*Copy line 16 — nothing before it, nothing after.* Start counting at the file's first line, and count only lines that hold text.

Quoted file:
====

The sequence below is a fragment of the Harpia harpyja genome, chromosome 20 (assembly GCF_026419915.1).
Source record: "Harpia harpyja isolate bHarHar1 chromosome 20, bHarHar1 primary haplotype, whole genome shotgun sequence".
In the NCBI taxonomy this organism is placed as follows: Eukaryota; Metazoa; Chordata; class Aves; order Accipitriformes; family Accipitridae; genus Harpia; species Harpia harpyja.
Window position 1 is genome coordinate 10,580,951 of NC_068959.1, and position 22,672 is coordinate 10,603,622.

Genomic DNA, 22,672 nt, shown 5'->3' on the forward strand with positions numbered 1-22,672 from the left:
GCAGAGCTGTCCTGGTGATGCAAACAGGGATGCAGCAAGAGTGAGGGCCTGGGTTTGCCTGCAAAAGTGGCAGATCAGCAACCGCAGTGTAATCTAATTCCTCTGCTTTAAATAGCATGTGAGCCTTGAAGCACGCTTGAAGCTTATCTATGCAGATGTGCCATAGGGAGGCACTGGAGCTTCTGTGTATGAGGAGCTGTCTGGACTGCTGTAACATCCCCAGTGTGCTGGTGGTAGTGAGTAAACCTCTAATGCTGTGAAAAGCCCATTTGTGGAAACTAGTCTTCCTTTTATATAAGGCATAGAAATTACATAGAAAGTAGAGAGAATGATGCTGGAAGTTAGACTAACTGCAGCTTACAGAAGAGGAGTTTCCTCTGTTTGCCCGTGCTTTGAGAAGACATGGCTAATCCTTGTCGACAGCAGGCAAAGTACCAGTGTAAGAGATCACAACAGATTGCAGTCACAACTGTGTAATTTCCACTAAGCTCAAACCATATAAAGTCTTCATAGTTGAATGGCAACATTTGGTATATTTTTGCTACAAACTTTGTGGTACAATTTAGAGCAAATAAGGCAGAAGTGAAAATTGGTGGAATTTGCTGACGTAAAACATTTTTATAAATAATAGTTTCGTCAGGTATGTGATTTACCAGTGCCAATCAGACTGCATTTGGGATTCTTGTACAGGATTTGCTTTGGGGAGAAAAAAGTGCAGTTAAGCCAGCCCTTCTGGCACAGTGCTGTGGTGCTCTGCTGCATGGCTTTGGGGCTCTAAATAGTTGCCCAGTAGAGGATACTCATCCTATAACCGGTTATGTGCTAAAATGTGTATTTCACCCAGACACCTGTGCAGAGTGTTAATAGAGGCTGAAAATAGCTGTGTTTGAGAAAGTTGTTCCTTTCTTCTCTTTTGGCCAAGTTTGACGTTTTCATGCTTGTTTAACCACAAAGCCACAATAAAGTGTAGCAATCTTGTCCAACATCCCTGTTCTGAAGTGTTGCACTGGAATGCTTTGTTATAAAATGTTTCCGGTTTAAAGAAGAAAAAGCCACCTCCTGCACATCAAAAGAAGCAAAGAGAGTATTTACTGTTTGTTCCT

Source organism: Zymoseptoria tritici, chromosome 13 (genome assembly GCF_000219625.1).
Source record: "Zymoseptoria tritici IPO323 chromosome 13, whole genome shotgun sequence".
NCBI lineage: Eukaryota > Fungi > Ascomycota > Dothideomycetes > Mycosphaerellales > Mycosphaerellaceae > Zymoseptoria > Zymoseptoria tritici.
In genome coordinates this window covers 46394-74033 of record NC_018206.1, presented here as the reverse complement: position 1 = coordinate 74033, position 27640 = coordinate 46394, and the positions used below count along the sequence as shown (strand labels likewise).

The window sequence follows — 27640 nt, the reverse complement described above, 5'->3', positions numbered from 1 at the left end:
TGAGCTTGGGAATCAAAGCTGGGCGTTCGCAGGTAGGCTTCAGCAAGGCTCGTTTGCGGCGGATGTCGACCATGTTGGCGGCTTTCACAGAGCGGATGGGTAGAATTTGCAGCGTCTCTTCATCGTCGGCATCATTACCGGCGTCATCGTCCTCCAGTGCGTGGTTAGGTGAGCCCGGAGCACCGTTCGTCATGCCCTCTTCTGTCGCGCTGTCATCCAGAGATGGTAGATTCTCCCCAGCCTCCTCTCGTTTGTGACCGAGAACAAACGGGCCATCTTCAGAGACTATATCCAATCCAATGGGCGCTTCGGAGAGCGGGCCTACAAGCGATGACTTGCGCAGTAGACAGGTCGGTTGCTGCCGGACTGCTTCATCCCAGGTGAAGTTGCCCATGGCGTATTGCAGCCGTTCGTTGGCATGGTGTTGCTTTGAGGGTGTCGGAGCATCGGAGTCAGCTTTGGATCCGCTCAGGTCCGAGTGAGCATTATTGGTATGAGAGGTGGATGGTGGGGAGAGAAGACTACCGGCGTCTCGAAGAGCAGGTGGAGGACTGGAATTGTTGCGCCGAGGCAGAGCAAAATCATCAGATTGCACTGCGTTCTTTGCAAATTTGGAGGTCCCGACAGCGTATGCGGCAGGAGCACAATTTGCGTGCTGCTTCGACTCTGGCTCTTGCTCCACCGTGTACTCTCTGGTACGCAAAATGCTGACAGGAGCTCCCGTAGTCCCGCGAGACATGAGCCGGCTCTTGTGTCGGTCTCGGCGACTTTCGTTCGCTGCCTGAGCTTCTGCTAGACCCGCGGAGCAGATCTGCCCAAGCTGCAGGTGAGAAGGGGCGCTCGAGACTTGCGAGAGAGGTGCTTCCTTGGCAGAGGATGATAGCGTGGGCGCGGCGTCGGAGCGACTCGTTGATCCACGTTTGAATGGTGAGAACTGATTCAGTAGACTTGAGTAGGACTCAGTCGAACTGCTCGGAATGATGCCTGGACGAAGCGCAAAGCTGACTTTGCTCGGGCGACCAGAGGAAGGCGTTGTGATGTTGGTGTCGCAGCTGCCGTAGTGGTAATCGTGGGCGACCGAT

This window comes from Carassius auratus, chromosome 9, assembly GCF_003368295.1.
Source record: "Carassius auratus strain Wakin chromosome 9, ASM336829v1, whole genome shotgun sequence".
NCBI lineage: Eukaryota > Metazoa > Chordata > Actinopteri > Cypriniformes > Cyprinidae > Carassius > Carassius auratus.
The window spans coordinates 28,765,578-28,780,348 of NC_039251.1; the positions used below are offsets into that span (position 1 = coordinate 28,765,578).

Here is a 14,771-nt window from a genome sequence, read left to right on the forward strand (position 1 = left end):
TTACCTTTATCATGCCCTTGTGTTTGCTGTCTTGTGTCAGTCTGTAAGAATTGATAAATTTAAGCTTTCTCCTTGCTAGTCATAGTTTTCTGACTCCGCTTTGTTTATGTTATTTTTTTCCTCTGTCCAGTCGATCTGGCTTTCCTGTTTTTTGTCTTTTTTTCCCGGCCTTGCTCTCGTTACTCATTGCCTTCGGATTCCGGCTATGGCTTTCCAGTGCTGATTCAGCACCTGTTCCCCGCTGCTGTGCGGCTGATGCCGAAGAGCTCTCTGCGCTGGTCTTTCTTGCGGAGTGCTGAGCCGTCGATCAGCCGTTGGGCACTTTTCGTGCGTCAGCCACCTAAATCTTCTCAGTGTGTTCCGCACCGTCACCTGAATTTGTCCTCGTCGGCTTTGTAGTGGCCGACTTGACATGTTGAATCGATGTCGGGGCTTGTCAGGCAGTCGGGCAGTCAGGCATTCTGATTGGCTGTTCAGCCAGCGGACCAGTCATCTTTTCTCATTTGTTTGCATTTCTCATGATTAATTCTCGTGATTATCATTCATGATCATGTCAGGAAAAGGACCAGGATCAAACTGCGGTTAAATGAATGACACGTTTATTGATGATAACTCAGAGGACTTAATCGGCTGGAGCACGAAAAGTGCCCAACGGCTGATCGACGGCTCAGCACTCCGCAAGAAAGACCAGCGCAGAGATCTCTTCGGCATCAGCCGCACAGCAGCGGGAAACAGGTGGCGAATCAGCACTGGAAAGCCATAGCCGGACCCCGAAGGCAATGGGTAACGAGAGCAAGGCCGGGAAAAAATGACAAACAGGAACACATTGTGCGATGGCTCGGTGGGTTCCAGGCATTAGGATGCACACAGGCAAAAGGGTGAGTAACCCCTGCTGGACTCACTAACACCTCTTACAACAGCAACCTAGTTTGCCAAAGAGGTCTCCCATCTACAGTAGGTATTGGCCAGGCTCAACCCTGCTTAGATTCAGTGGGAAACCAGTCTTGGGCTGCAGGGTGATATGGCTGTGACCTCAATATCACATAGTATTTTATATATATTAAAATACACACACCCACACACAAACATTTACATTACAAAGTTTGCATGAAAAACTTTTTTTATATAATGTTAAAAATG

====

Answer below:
The window spans coordinates 28,765,578-28,780,348 of NC_039251.1; the positions used below are offsets into that span (position 1 = coordinate 28,765,578).